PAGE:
I am off to see Martin Noble on the South Coast again. This time we are going to RSPB Pulborough. It’s a beautiful day and we see lots of birds including Pintails, Pochard, Wigeon, Godwits, Redwings, Fieldfares and Bullfinches. As we head off for lunch I ask at the desk if there are any Crossbills around as there had been reports of them being sighted earlier in the week, but nothing since. We are told there may be some out in the woodland area but they are difficult to find. As I am discovering, most rare birds are, and that’s half the fun of it, I think. We decide to head over there after something to eat, and then we’ll we try and make it in time to watch the Starlings on Brighton pier coming in to roost. Near the woodland area we get directions from an RSPB volunteer for the last sighting of the Crossbills. He points towards an area of the woodland as he heads off in another direction with his group of walkers. I think that our questions about Crossbills, provokes a minor anarchy in the group as they watch us stride off to find the birds. I hear the words, “Crossbills? Here? I love Crossbills.”
We decide to have a bit of fun and after a short distance I stop and look up and Martin does the same. We animatedly point upwards at nothing in particular as I know a couple of the group we have just left are looking our way. Sure enough, in a few moments the group hurriedly joins us, and amazingly in a few minutes we are surrounded by not only the walkers but half a dozen Crossbills as well. Mission accomplished for the intrepid woodland wanderers. We get wonderful views of these snaggle-beaked creatures as they pose on top of the pine trees. Result. It’s a first for both Martin and myself.
We have a really decent lunch in the cafeteria and I am constantly finding that a lot of these reserves serve good, honest home cooking accompanied by a nice mug of char. Lovely.
We head off for the Starlings on Brighton pier and get there just in time for dusk. It really is a wonderful sight as the birds swoop and move together all around us, as they elasticate time and space. Credit crunch time it may be, but nature can provides some amazing moments of free entertainment for all. Everyone who was on the pier became fascinated, intrigued, hypnotised and delighted by the starlings performing around us, flowing in wave after wave of synchronicity as they came into roost beneath our feet under the pier. Even when they had disappeared from view their chattering of bedtime discussions from under the floorboards was still amusing and affecting people.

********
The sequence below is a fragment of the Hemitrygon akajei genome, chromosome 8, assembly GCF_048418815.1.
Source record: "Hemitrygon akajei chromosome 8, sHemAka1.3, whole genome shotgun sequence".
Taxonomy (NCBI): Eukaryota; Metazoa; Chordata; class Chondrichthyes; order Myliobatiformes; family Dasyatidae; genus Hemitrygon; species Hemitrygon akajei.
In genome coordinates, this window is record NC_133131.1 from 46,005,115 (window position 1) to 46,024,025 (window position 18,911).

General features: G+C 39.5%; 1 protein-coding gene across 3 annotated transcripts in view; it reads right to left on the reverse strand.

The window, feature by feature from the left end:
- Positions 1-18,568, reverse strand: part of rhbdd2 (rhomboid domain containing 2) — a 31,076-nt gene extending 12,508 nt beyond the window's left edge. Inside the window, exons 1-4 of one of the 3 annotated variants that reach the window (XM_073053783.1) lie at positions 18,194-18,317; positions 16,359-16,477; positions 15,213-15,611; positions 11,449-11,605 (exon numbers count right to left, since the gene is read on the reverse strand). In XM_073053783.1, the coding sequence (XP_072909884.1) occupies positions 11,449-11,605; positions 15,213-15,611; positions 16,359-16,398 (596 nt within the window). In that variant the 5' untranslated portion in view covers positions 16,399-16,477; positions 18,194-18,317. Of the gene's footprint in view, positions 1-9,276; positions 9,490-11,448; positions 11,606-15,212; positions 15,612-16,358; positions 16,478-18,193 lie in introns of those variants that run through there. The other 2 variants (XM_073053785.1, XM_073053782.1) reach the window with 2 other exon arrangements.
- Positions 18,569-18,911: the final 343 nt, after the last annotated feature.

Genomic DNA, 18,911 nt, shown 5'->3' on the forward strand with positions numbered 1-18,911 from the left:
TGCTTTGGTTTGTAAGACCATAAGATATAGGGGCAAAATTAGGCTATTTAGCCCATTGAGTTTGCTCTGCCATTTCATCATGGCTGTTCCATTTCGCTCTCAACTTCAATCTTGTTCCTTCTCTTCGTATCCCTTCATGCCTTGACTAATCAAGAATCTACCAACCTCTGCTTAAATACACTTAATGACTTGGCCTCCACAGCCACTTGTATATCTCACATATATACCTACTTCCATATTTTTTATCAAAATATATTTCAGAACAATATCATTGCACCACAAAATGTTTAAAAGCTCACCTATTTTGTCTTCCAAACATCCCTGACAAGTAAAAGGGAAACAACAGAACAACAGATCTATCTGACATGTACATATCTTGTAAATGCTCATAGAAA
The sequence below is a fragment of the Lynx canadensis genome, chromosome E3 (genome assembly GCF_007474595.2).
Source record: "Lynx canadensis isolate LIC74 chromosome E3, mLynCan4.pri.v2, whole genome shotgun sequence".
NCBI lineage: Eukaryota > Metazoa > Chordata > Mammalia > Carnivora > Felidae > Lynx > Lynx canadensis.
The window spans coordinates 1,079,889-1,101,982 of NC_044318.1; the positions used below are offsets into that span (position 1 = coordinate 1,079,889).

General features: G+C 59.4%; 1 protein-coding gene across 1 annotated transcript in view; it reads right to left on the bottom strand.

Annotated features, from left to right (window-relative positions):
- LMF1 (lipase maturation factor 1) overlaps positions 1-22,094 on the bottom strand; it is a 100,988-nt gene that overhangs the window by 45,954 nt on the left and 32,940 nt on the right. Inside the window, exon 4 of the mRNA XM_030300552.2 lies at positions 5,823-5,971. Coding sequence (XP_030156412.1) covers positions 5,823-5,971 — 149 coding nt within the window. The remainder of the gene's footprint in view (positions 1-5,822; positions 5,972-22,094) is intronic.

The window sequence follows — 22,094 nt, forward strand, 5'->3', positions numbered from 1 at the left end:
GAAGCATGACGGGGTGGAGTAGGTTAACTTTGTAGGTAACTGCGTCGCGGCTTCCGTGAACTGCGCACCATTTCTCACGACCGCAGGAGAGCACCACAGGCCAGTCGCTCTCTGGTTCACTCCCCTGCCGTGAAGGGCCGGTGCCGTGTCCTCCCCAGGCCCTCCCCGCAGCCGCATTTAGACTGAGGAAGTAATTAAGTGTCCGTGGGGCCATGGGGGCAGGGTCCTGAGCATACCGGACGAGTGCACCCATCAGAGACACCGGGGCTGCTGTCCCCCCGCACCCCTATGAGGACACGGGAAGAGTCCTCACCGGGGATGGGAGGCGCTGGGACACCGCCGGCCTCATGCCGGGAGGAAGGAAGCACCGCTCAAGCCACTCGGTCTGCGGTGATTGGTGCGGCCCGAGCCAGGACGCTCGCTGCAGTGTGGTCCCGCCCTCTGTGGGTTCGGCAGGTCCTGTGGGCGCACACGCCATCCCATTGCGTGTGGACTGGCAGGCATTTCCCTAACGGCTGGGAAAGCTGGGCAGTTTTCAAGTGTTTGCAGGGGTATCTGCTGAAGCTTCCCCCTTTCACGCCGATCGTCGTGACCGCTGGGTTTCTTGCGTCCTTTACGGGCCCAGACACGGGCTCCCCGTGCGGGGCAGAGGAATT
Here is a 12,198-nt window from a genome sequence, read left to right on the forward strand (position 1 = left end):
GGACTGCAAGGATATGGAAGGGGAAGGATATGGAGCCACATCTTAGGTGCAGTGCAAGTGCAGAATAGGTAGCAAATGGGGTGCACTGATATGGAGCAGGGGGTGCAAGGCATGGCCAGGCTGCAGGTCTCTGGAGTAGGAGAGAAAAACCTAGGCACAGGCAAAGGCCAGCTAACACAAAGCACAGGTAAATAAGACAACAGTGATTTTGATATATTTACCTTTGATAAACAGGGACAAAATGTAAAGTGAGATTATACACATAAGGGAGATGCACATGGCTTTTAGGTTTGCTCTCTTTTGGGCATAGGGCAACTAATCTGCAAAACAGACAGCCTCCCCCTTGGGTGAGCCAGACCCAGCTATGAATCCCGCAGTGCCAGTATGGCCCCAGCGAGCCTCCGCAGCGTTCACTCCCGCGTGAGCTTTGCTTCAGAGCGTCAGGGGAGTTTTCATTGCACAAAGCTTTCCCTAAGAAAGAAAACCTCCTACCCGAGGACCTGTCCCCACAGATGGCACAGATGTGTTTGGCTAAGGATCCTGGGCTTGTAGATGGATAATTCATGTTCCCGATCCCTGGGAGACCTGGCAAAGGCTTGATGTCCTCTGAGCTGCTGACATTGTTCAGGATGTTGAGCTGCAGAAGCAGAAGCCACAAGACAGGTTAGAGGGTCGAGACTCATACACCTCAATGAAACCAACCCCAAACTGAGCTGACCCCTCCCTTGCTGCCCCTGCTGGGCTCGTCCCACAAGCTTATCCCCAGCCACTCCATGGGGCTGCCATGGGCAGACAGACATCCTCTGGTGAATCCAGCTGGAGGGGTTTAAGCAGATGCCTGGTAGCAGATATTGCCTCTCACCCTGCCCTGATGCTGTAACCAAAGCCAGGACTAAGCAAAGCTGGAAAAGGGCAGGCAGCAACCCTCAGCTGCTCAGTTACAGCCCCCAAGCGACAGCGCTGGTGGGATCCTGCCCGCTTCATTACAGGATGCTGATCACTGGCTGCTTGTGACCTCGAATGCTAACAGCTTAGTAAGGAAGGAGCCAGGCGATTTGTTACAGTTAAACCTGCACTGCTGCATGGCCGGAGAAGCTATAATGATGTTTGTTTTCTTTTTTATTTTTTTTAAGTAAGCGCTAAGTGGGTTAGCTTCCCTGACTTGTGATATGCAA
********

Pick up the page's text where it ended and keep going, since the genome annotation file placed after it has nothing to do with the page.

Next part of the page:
Thursday 26th November
Great bird fact of the year! Peter Adolph invented Subbuteo in 1947. As a keen ornithologist he wanted to name the game after a bird of prey, the Hobby, but he was either unable to gain a licence for the name or was persuaded that the name was not specific enough, and therefore, in 1948, the game was patented as Subbuteo, after the Hobby’s Latin name which is Falco Subbuteo. Cool.
As an aside, have you ever played the very rare Subbuteo Angling game? It’s worth quite a bit of money now if you have a boxed set lying around. I also see a very good website has Subbuteo Angling mugs for sale.
Also a great article about the Angling game itself can be found here.
read Ceri’s earlier diary entries HERE.